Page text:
SAN JOSE, Calif. — Jim Montgomery was not happy after the Boston Bruins’ morning skate Thursday. It was the second straight on-ice session in which the coach’s players fumbled pucks, missed passes and lacked the crispness he prefers.
“Wasn’t happy with our energy,” Montgomery said, moments after using choicer language with his team. “I thought we were very lackadaisical today.”
That changed Thursday night.
The Bruins did not play a full 60 minutes against the San Jose Sharks. But they put together enough action to claim a 3-1 win and remained undefeated.
PING PONG PASTA 🍝 pic.twitter.com/Z88ScyPANJ
— Boston Bruins (@NHLBruins) October 20, 2023
Coyle line rises
Through two periods, Montgomery had changed three of his four lines. He did not touch the trio of James van Riemsdyk, Charlie Coyle and Trent Frederic.
The thunderous third-liners, playing together for the first time this season, dominated from the opening faceoff, which they controlled. On their first shift, the trio generated multiple chances to give their team momentum.
Late in the first, their grunt work paid off.
After Brad Marchand gave the Bruins a 1-0 lead, Coyle lugged the puck down low on the following shift. Coyle raced below the line and found Frederic in front. Kaapo Kahkonen stuffed Frederic three straight times. But before Kahkonen could cover the puck with his right pad, van Riemsdyk jumped into the mix and scored on the rebound.
“I thought they had a tremendous impact,” Montgomery said. “I thought Charlie was dominant tonight. His two linemates owned the middle and the front of the net in the middle of the ice. That second goal was really an exclamation mark of what I think that line can be.”
It was exactly the type of down-low, puck-possessing game Coyle had predicted he and his linemates could play after Wednesday’s practice. Not many defenders can handle Coyle at full speed when he’s handling the puck.
“He’s definitely a horse in the offensive zone with the puck like that,” van Riemsdyk said. “He draws the extra guy to him. So there’s a lot of open ice out there. That’s kind of what happened on the goal. He had a lot of eyes on him. We were able to find some soft ice and get a couple extra whacks at it.”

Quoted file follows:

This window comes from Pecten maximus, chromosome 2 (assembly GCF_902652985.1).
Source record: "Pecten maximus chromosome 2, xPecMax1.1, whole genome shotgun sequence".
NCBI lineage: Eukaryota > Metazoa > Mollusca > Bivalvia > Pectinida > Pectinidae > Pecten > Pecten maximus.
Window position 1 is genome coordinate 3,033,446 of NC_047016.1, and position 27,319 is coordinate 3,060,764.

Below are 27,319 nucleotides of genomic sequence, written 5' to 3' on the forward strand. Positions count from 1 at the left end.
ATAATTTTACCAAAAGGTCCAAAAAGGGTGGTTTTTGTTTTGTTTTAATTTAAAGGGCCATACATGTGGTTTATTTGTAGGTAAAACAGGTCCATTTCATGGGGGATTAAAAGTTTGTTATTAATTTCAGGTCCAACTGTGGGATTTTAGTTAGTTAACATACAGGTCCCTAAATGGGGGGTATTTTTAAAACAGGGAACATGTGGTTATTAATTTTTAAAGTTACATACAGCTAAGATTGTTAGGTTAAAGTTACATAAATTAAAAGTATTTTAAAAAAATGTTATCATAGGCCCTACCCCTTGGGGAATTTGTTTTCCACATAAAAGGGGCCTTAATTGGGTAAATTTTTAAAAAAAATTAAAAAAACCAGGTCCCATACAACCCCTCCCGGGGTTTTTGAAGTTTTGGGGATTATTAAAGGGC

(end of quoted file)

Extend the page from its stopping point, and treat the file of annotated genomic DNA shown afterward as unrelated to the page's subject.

Hampus Lindholm submitted his best performance of the season. Lindholm commanded the game in all three zones: stout in front of his net, involved in the neutral-zone rush and around the action in the offensive end.
Lindholm played a game-high 25:21, his highest workload so far. Montgomery had no choice but to keep feeding him shifts.
“Moving his feet,” Montgomery said of what made Lindholm (two shots, two blocked shots, one takeaway) excel. “He was really dominant with his skating. He wanted the puck and was commanding the puck. When he’s doing things like that, he’s a very dominant player.”
With Lindholm on the ice at five-on-five, the Bruins had 24 attempts on net while allowing 12. Lindholm’s 66.67 Corsi For rating was the best on the team, per Natural Stat Trick. Lindholm’s only blemish was an Anthony Duclair goal against in the third period that rattled in off his skate.
Lindholm’s left-side dominance complemented Charlie McAvoy’s usual right-side thoroughness. McAvoy played 22:50, putting three shots on net. At times, Montgomery used Lindholm and McAvoy together as a do-it-all pair.
Quiet night for Poitras
Matt Poitras had his first opportunity to play with Marchand and Morgan Geekie on the No. 2 line on Thursday. It did not go as the Bruins hoped.
The 19-year-old had his most muted game of his three NHL appearances. He played just 12:18, his lowest workload so far. Poitras had no shots. In the second period, Montgomery took Poitras off the No. 2 line and put the teenager with Geekie and Jake DeBrusk.
Poitras is scheduled to play his fourth NHL game Saturday against the Los Angeles Kings. That would leave him with five more appearances before the Bruins have to decide whether to keep the center around. He will burn the first season of his entry-level contract once he appears in 10 games.
“To be a good pro, you’ve got to learn from the game, but move on,” Montgomery said when asked what he hoped Poitras gathered from his difficult game. “Get ready for the next one. We’re going to get a real good test when we go to L.A.”
The No. 4 line of Milan Lucic, Johnny Beecher and Jakub Lauko was the Bruins’ most consistent trio through the first two games. They played fast, were hard on pucks and created havoc in dangerous ice.
The line did not play as well against the Sharks. They spent the game chasing the puck instead of controlling it.
That said, Beecher made a strong play in the first period to record his first NHL point. Once Derek Forbort pinched down the left-side wall, Beecher rotated to the blue line to cover for the defenseman. Beecher was in place to receive the puck and find Marchand in a soft spot. The left wing took care of the rest, placing a pea over Kahkonen’s glove.
“It’s pretty special to get the first one,” Beecher said. “Especially an assist to a guy like that, top 20 Bruin all time. Something I’ll be able to tell my kids one day.”
(Photo of Charlie Coyle: Thearon W. Henderson / Getty Images)